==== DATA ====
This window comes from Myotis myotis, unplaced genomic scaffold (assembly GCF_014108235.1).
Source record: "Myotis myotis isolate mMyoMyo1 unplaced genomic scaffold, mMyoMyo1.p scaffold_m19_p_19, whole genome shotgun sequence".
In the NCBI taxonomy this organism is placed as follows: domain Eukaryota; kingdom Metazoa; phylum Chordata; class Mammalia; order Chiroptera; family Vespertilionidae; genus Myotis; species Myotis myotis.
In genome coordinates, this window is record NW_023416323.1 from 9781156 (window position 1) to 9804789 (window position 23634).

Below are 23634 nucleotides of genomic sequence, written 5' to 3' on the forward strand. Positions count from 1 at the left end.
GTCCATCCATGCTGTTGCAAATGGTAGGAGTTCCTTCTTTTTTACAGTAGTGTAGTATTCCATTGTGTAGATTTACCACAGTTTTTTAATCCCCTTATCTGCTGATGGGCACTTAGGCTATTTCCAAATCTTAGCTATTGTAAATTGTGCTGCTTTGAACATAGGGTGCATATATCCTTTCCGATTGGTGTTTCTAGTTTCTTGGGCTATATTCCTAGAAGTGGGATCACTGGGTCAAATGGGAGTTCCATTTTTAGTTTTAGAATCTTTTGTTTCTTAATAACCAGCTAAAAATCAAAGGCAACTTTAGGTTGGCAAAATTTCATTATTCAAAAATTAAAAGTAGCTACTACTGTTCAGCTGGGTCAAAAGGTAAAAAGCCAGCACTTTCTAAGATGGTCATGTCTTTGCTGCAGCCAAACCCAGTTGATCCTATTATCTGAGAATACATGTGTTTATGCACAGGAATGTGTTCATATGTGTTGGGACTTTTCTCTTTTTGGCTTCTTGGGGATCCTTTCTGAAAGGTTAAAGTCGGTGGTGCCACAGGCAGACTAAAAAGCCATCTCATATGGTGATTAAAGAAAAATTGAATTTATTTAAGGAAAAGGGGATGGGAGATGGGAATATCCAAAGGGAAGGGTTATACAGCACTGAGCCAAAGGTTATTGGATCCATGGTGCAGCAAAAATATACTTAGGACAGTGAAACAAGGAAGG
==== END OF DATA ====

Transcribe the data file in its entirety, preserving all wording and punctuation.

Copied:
This window comes from Myotis myotis, unplaced genomic scaffold (assembly GCF_014108235.1).
Source record: "Myotis myotis isolate mMyoMyo1 unplaced genomic scaffold, mMyoMyo1.p scaffold_m19_p_19, whole genome shotgun sequence".
In the NCBI taxonomy this organism is placed as follows: domain Eukaryota; kingdom Metazoa; phylum Chordata; class Mammalia; order Chiroptera; family Vespertilionidae; genus Myotis; species Myotis myotis.
In genome coordinates, this window is record NW_023416323.1 from 9781156 (window position 1) to 9804789 (window position 23634).

Below are 23634 nucleotides of genomic sequence, written 5' to 3' on the forward strand. Positions count from 1 at the left end.
GTCCATCCATGCTGTTGCAAATGGTAGGAGTTCCTTCTTTTTTACAGTAGTGTAGTATTCCATTGTGTAGATTTACCACAGTTTTTTAATCCCCTTATCTGCTGATGGGCACTTAGGCTATTTCCAAATCTTAGCTATTGTAAATTGTGCTGCTTTGAACATAGGGTGCATATATCCTTTCCGATTGGTGTTTCTAGTTTCTTGGGCTATATTCCTAGAAGTGGGATCACTGGGTCAAATGGGAGTTCCATTTTTAGTTTTAGAATCTTTTGTTTCTTAATAACCAGCTAAAAATCAAAGGCAACTTTAGGTTGGCAAAATTTCATTATTCAAAAATTAAAAGTAGCTACTACTGTTCAGCTGGGTCAAAAGGTAAAAAGCCAGCACTTTCTAAGATGGTCATGTCTTTGCTGCAGCCAAACCCAGTTGATCCTATTATCTGAGAATACATGTGTTTATGCACAGGAATGTGTTCATATGTGTTGGGACTTTTCTCTTTTTGGCTTCTTGGGGATCCTTTCTGAAAGGTTAAAGTCGGTGGTGCCACAGGCAGACTAAAAAGCCATCTCATATGGTGATTAAAGAAAAATTGAATTTATTTAAGGAAAAGGGGATGGGAGATGGGAATATCCAAAGGGAAGGGTTATACAGCACTGAGCCAAAGGTTATTGGATCCATGGTGCAGCAAAAATATACTTAGGACAGTGAAACAAGGAAGG